How has U.S. government policy gotten to the point where the objective is to stabilize house prices and thereby protect the equity of homeowners and the value of securities collateralized by mortgages? I understand the political pressure to do this, but isn't it ass backwards?
Government policy should be promoting affordable housing and low housing prices. Appreciation in home values should be recognized as an undesirable drag on the general economy. Perhaps gains on the sale of residences should be taxed at a higher rate, rather than exempted from taxation, to control unwanted appreciation? Rather than relying on the escalator of building equity through leveraged appreciation, people wanting to grow their net worth should refrain from consumption to generate savings, then invest those savings productively.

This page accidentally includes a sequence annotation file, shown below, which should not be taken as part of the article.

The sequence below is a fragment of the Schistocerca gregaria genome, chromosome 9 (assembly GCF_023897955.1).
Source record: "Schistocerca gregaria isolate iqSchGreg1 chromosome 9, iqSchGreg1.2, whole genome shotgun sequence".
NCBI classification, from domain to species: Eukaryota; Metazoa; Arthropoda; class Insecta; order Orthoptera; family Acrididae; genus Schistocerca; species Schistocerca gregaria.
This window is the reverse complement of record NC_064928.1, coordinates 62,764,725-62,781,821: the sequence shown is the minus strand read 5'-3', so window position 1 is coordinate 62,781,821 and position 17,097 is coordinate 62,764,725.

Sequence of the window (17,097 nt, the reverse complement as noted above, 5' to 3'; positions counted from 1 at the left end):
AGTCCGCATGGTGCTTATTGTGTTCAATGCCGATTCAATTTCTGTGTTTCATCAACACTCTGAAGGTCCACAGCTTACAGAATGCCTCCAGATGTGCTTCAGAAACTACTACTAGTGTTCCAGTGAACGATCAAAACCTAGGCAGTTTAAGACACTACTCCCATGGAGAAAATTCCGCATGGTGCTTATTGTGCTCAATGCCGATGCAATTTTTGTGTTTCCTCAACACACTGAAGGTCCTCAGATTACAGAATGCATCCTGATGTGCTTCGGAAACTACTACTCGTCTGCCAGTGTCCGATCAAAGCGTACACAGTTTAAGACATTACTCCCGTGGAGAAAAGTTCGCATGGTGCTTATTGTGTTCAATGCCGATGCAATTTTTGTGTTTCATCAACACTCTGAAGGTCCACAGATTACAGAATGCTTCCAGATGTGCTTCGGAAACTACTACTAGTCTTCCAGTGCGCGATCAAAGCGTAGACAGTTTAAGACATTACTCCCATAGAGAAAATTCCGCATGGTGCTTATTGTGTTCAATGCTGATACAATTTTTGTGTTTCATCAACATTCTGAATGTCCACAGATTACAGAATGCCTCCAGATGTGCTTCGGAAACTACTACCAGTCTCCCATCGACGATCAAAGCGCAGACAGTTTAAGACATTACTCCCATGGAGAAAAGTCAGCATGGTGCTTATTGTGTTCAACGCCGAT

The transition may be awful, but the thought is intriguing.
The way in which the limits of federal borrowing power will be manifest is in increasing funding costs. Qualitative easing will enhance the ability of central banks to control the yield curve further out, but in the end, the substitution of sovereign credit for the discredited AAA collateralized structures will have a boundary. An inflation tax will be the way out of the box. Combined with a devaluation of the dollar against some, but not all, currencies. Not sure when the refunding crisis will hit. I'd guess in about a year or so.
Sunday Night Futures
5 hours ago